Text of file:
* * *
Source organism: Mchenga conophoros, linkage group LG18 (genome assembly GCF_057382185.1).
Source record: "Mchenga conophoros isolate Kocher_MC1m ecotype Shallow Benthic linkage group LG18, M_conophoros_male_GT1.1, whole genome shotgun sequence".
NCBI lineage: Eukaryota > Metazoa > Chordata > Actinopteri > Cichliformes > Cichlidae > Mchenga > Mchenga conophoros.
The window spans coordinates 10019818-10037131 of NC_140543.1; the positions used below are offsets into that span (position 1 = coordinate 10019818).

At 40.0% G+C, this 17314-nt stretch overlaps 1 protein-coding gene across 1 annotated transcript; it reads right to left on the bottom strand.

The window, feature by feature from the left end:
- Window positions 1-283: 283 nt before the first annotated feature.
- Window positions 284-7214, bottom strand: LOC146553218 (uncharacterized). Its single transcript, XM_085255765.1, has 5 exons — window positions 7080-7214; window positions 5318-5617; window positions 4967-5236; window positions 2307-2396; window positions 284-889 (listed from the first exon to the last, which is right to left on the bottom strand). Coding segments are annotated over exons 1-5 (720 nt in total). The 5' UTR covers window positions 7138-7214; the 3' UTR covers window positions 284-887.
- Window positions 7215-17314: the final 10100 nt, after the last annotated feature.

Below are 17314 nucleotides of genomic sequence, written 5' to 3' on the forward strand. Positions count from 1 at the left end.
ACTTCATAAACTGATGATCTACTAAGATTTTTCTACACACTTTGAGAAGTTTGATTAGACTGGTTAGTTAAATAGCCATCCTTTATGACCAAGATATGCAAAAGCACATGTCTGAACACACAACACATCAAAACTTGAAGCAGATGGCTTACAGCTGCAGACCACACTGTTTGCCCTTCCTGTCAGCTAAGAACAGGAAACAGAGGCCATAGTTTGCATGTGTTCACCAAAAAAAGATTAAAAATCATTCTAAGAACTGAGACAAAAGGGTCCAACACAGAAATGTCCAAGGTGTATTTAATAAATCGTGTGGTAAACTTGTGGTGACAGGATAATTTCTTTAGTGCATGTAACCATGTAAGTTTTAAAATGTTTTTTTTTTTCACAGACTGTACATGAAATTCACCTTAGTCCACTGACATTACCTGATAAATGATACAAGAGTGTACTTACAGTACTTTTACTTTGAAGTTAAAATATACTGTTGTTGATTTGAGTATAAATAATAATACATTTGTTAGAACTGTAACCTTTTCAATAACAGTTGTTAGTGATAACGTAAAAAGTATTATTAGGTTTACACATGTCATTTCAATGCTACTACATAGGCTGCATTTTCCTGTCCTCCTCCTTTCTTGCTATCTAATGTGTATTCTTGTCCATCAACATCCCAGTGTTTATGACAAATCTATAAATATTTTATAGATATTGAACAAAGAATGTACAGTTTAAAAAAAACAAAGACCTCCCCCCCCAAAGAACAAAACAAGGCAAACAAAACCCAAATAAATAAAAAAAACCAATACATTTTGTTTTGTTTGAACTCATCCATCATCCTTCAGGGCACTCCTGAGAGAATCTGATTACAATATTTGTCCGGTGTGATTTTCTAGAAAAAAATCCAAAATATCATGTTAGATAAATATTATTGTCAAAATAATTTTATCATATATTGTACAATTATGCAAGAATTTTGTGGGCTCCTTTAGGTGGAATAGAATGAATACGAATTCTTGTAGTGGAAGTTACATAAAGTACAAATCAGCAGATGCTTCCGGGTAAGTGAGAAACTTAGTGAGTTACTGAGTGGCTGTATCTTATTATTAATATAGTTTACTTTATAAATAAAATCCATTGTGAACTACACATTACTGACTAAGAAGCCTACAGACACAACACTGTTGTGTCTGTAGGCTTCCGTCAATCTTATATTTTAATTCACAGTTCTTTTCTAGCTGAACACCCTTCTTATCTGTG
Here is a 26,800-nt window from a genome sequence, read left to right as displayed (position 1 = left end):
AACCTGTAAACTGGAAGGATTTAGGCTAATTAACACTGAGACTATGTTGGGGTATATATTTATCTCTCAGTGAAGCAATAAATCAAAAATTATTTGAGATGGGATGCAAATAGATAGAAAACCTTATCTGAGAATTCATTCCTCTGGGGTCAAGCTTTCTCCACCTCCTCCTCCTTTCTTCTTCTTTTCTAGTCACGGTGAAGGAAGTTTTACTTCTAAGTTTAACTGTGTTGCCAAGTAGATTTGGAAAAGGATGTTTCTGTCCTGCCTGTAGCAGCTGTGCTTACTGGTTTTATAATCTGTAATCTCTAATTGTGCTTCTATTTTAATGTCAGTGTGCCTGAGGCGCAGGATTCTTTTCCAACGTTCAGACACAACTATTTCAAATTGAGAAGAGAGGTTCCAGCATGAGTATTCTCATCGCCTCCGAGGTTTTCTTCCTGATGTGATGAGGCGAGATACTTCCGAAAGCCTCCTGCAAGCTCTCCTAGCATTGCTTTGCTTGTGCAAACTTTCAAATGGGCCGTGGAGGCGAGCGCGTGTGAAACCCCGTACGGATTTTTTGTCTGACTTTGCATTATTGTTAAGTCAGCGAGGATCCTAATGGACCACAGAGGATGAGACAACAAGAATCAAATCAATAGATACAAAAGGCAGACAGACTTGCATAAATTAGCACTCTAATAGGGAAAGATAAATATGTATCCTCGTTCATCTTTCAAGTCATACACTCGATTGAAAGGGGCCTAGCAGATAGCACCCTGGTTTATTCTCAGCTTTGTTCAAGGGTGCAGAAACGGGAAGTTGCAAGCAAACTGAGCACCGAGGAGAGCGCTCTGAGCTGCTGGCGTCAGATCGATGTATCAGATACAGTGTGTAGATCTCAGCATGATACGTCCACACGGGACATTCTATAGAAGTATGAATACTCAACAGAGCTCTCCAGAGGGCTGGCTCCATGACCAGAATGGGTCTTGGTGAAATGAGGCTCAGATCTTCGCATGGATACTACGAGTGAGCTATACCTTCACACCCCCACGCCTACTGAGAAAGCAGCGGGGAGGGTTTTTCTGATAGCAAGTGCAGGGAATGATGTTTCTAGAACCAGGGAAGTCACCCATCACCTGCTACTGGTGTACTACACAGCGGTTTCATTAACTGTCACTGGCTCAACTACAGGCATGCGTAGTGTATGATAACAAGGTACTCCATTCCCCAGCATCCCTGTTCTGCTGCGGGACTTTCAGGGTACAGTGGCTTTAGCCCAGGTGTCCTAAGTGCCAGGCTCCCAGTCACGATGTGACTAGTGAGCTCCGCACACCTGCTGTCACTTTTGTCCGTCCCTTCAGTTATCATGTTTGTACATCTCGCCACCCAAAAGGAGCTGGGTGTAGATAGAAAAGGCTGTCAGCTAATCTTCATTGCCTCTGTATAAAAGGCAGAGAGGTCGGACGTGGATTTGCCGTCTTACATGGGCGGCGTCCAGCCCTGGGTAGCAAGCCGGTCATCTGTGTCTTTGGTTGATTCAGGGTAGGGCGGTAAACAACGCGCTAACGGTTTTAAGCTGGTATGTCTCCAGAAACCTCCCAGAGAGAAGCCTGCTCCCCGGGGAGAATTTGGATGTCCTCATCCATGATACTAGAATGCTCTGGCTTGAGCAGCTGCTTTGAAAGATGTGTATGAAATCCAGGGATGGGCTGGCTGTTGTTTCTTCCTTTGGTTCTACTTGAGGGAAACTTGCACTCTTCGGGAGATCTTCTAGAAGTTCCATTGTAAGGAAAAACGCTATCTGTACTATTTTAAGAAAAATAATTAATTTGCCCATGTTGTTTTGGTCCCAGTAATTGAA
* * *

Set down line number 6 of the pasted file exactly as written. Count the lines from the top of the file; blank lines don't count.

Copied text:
The window, feature by feature from the left end: